Socialist Worker

We reply to media lies on refugees

Issue No. 1689

The press want you to hate this woman and her child. Say no to scapegoating

We reply to media lies on refugees

  • Not enough houses?

THE NUMBER of empty homes in Britain leapt to over 772,300 last year, according to a survey by the government's Empty Homes Agency. About 637,000 of them are owned by speculators or landlords who keep them empty to drive up prices and rents. There are 114,100 empty homes in London alone. A third have been empty for over a year, almost exactly matching the 40,000 families officially homeless in the capital. The government itself owns 16,000 empty homes. There are enough homes to house everyone in Britain who is homeless, including refugees. The government could tax the rich to raise billions of pounds to repair homes and build better quality housing. Instead it wants to sell off the remaining 3.2 million council homes.

  • Too many people?

THE POPULATION of Britain is 59 million and predicted to fall. That is because a birthrate of 2.1 children per woman is needed to keep the population at a stable level. The birthrate in Britain is now only 1.8 per woman.

  • Stealing our jobs?

ASYLUM SEEKERS are not to blame for unemployment. There were very few asylum seekers in the 1930s. But there was mass unemployment. There was immigration from the Commonwealth in the 1950s and 1960s and Britain had full employment. Between 1973 and 1993 hundreds of thousands more people emigrated from Britain than came here. Yet unemployment in that period rose from one million to over three million, peaking at four million in the mid-1980s. Asylum seekers do not sit on the boards of the big companies which are throwing tens of thousands of workers on the dole.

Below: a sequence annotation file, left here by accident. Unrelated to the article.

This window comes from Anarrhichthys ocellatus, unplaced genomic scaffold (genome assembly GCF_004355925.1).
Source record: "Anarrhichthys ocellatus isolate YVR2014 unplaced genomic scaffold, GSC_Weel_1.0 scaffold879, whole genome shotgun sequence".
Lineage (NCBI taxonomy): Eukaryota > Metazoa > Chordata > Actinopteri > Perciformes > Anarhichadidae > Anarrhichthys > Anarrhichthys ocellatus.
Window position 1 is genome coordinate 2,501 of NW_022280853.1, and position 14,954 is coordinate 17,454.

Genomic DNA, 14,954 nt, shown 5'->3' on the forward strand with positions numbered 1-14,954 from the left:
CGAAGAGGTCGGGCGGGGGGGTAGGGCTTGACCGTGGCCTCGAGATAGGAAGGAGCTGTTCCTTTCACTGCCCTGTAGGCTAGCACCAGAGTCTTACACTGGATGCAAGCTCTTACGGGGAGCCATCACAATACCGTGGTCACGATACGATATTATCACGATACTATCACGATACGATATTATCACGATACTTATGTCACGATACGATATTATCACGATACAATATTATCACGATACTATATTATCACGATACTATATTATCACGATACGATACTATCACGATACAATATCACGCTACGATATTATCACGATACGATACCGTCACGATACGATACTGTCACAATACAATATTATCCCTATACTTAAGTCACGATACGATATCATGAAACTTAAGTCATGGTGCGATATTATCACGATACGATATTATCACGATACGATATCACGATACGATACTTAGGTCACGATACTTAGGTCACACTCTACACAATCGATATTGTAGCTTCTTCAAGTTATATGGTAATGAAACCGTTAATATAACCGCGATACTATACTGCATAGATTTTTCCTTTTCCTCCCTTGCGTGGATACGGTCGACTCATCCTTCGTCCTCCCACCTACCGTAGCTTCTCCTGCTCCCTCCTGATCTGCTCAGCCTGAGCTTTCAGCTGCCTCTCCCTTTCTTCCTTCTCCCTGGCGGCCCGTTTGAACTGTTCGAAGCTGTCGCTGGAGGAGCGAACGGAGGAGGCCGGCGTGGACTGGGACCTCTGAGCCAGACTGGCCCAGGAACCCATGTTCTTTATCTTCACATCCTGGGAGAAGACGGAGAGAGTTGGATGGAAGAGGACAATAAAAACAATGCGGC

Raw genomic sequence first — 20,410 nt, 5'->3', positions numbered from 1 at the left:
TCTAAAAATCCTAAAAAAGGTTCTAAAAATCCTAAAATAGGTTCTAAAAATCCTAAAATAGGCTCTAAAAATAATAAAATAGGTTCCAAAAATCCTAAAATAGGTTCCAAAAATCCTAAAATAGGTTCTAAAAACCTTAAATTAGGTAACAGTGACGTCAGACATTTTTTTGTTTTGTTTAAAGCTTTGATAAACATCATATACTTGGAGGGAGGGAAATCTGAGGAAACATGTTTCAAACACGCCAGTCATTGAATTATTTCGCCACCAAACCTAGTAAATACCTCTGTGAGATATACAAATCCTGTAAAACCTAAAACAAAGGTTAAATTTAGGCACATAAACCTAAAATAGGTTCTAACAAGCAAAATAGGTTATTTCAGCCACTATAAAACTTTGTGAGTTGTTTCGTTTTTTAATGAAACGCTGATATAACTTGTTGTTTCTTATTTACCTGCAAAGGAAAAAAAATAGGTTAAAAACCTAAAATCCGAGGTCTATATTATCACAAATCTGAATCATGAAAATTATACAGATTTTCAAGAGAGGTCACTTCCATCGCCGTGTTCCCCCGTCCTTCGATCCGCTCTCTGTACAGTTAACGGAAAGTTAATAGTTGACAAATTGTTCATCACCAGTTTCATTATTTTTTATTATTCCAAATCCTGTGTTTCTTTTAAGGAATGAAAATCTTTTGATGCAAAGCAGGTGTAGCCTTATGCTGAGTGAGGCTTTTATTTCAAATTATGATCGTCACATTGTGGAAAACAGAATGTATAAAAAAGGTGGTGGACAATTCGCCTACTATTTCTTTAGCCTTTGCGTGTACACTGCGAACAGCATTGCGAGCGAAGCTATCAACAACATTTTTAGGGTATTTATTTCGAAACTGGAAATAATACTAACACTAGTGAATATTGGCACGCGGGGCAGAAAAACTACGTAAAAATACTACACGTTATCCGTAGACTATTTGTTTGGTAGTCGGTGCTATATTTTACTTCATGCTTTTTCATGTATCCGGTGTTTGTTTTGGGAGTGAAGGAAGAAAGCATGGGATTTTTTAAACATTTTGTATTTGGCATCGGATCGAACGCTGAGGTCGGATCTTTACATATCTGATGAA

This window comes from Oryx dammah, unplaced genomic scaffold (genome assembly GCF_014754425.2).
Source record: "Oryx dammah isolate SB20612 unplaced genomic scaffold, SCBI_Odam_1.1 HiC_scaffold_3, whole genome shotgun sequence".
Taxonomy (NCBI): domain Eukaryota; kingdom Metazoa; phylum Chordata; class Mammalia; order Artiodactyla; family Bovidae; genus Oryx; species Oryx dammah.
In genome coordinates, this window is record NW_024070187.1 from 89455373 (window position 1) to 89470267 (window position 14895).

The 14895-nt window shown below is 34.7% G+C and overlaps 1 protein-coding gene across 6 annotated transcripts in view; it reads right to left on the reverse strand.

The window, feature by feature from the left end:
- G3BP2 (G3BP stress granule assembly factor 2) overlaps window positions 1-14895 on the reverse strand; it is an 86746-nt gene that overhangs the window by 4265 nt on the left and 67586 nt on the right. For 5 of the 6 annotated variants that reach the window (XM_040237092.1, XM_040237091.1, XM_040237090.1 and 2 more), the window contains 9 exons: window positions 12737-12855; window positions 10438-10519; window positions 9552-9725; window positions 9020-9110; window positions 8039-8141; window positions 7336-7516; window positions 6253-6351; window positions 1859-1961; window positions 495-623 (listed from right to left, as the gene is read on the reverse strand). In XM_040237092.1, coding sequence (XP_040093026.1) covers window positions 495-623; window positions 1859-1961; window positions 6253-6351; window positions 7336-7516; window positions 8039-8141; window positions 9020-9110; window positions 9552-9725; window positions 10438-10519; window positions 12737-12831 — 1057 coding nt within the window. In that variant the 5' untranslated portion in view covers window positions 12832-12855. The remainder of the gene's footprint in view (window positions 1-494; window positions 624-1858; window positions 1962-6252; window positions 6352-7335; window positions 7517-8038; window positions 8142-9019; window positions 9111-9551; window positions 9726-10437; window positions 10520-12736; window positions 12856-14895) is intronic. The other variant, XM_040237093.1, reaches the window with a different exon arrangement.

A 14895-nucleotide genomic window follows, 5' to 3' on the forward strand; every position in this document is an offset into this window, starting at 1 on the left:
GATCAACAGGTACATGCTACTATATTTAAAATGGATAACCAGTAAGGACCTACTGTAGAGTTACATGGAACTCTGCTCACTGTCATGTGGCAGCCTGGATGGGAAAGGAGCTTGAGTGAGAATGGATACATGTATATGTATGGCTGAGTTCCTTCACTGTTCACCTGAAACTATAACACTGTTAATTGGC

• Bogus claims?

THE TORIES made it extremely difficult to apply for asylum in Britain. New Labour has tightened it up further. Even so, the Refugee Council estimates that 50 percent of applicants are granted asylum after appeals are taken into account.

Sun and Mail bash old

  • THE SUN misquoted a spokesperson for the charity Age Concern on Monday of last week in its campaign to whip up hatred of asylum seekers.

It claimed that Lynn Caddy of Age Concern said that the charity's "post bag was full of letters of complaint from pensioners" about the "far better standard of living enjoyed by asylum seekers". In fact, Lynn Caddy said that the charity received many letters complaining about the poverty level of the state pension.

Andy Allsopp of Age Concern says, "We were very upset by the Sun's story. We contacted them immediately and repeatedly for several days, after seeking a retraction or clarification of what they claimed Lynn said." The Sun has not printed a retraction or even a letter from Age Concern.

  • THE SUN and the Daily Mail both ran an "exclusive" story last week about an Algerian refugee and his family. "Refugee Milks Us Of �32,000 A Year" ran the Sun headline. But that money is for 17 people. That's just �5.16 a day per person.

Rotten history of persecution

PEOPLE HAVE been forced to beg to survive throughout the history of capitalism. During times of economic crisis and slump bosses have thrown people into destitution, forcing them onto the streets and into begging.